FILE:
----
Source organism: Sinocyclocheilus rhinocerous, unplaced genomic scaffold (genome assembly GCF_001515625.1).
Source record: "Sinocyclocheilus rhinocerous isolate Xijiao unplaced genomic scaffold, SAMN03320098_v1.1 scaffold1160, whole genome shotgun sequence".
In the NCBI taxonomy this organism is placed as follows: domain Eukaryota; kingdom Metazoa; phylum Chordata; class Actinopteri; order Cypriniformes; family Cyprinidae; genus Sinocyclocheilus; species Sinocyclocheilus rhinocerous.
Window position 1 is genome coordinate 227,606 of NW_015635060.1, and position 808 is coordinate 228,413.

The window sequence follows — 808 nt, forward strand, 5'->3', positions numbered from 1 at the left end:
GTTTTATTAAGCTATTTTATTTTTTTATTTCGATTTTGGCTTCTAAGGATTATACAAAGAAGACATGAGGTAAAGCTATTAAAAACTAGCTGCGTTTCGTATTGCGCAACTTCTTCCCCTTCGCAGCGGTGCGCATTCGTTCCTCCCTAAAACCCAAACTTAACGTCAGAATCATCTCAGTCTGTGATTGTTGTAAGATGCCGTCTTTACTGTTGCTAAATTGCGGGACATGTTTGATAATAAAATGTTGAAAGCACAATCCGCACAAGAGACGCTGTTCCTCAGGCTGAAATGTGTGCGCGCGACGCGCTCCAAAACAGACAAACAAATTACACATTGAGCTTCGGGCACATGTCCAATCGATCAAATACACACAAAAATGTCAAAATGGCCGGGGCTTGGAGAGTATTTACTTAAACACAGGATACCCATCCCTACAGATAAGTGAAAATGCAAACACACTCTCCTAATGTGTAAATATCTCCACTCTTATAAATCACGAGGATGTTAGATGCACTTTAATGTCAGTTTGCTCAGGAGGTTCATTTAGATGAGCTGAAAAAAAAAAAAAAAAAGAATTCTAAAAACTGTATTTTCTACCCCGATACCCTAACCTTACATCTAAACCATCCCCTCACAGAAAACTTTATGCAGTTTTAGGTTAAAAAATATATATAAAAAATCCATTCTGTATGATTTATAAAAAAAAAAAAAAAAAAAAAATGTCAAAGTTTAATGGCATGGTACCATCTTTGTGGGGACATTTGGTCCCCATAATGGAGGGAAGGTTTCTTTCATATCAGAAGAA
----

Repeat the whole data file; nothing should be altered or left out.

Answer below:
Source organism: Sinocyclocheilus rhinocerous, unplaced genomic scaffold (genome assembly GCF_001515625.1).
Source record: "Sinocyclocheilus rhinocerous isolate Xijiao unplaced genomic scaffold, SAMN03320098_v1.1 scaffold1160, whole genome shotgun sequence".
In the NCBI taxonomy this organism is placed as follows: domain Eukaryota; kingdom Metazoa; phylum Chordata; class Actinopteri; order Cypriniformes; family Cyprinidae; genus Sinocyclocheilus; species Sinocyclocheilus rhinocerous.
Window position 1 is genome coordinate 227,606 of NW_015635060.1, and position 808 is coordinate 228,413.

The window sequence follows — 808 nt, forward strand, 5'->3', positions numbered from 1 at the left end:
GTTTTATTAAGCTATTTTATTTTTTTATTTCGATTTTGGCTTCTAAGGATTATACAAAGAAGACATGAGGTAAAGCTATTAAAAACTAGCTGCGTTTCGTATTGCGCAACTTCTTCCCCTTCGCAGCGGTGCGCATTCGTTCCTCCCTAAAACCCAAACTTAACGTCAGAATCATCTCAGTCTGTGATTGTTGTAAGATGCCGTCTTTACTGTTGCTAAATTGCGGGACATGTTTGATAATAAAATGTTGAAAGCACAATCCGCACAAGAGACGCTGTTCCTCAGGCTGAAATGTGTGCGCGCGACGCGCTCCAAAACAGACAAACAAATTACACATTGAGCTTCGGGCACATGTCCAATCGATCAAATACACACAAAAATGTCAAAATGGCCGGGGCTTGGAGAGTATTTACTTAAACACAGGATACCCATCCCTACAGATAAGTGAAAATGCAAACACACTCTCCTAATGTGTAAATATCTCCACTCTTATAAATCACGAGGATGTTAGATGCACTTTAATGTCAGTTTGCTCAGGAGGTTCATTTAGATGAGCTGAAAAAAAAAAAAAAAAAGAATTCTAAAAACTGTATTTTCTACCCCGATACCCTAACCTTACATCTAAACCATCCCCTCACAGAAAACTTTATGCAGTTTTAGGTTAAAAAATATATATAAAAAATCCATTCTGTATGATTTATAAAAAAAAAAAAAAAAAAAAAATGTCAAAGTTTAATGGCATGGTACCATCTTTGTGGGGACATTTGGTCCCCATAATGGAGGGAAGGTTTCTTTCATATCAGAAGAA